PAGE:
It was just another reminder for sure to me that these people believe in me and they want me to succeed, which that’s all you really want as a young kid is to hear Coach K telling you that he believes in you. I remember telling myself at that point that there’s no way for me not to go there, like I’d be a fool not to go there and commit to this school because this man is amazing at what he does.

Once you committed to Duke, what was your reaction to being finished with recruiting?

It was good, it was huge, dream come true. I wanted to go to Duke since I was like five or six years old. I remember when I was five walking around thinking about playing like Bobby Hurley, so it was really good and kinda surreal being that I was from the inner city of Chicago and nobody thought that Duke would ever recruit a kid like myself, so it was real good.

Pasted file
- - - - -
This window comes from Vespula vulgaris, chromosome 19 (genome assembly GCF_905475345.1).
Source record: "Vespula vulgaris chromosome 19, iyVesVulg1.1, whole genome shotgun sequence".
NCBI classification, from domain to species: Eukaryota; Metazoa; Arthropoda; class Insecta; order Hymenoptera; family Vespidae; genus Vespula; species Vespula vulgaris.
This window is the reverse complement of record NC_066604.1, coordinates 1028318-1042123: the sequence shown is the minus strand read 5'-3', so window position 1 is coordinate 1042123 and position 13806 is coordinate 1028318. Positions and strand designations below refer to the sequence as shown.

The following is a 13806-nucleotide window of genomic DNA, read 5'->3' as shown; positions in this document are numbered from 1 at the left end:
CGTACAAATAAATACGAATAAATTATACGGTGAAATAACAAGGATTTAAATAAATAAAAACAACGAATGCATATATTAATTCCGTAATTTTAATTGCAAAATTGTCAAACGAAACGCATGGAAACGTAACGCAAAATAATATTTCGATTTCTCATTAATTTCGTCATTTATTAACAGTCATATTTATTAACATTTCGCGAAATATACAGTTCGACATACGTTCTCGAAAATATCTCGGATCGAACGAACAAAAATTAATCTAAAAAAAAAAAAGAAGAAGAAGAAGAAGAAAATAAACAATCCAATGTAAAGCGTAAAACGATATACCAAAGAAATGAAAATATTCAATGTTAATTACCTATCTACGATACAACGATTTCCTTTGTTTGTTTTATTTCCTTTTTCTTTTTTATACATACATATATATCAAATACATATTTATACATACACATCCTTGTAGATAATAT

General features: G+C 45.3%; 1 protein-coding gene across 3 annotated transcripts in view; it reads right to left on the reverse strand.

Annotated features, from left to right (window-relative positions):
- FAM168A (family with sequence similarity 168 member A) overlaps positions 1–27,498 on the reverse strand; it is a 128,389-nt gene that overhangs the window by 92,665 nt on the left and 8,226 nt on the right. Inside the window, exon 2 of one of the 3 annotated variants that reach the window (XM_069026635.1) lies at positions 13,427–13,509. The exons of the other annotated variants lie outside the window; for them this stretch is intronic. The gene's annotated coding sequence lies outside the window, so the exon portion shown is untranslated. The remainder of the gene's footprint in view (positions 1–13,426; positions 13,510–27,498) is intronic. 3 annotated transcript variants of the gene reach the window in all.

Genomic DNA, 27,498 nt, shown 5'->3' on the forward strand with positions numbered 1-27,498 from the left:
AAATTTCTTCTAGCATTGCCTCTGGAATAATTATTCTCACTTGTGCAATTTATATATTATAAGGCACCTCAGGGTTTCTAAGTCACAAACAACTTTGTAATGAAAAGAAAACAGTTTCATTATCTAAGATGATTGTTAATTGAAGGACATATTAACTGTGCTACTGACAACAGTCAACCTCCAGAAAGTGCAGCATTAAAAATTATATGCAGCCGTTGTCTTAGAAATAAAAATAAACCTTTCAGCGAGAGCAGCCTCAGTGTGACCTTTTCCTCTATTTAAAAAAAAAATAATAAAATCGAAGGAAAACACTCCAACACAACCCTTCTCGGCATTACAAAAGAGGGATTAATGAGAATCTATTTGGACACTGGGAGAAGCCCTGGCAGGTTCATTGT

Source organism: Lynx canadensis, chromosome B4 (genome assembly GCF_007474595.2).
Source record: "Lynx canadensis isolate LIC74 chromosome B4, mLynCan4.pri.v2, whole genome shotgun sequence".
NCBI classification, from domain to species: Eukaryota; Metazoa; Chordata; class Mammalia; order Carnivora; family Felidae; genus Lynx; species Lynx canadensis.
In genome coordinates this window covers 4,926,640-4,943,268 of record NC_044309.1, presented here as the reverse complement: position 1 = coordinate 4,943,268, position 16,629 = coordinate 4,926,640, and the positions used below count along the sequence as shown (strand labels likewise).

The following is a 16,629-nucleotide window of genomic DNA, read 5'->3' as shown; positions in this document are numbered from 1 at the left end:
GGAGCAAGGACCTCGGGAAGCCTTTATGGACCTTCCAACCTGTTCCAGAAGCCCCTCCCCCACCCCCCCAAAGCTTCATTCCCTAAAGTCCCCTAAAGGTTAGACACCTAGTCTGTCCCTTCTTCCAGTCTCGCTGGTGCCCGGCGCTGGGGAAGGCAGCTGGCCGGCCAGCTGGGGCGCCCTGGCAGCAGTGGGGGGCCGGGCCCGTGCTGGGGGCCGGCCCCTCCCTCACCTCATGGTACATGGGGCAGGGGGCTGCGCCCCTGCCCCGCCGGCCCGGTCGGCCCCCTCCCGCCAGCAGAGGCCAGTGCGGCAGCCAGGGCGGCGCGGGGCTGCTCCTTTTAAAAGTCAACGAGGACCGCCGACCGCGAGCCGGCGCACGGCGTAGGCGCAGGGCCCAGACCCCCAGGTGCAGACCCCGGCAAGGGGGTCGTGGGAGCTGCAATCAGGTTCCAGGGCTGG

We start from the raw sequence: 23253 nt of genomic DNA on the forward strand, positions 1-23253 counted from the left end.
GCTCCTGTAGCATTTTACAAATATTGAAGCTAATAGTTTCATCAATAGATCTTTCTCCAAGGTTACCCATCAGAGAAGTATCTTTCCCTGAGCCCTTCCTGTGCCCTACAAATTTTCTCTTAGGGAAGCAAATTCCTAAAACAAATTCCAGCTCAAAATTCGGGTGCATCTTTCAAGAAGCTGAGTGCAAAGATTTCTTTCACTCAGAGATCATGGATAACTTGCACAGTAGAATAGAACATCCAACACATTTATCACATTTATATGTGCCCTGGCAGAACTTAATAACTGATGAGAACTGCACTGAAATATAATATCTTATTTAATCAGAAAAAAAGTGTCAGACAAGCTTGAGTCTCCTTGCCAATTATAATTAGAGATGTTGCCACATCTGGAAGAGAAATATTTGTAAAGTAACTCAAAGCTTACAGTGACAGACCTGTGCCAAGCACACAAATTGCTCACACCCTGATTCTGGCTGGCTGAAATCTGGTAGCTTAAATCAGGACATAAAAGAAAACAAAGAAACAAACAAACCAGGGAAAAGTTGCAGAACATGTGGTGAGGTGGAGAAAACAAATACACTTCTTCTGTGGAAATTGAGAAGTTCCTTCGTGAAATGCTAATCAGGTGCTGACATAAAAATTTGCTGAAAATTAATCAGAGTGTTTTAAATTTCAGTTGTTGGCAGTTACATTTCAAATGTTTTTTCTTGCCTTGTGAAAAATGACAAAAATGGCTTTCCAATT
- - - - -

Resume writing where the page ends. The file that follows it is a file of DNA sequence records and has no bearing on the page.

So once you got to Duke, what was the adjustment like for you?

It was tough, it was tough for sure. I come from Julian High School which is like 99.9% black, African-American and that’s the only thing I’ve ever known growing up. So when I got to Duke and it’s like 8-9% African-American, it was  change and it was tough. I remember the first couple of months I would cry to my mom back home and told her that I wanted to come home because people didn’t understand me and I don’t understand them, so it was very tough.

Then you get on the court and you are playing against guys like Chris Duhon, Daniel Ewing and others and you literally have to fight all the time. Then after practice I’m lacking because the way I was studying for school and trying to fit in, it was tough, the whole transition was very tough.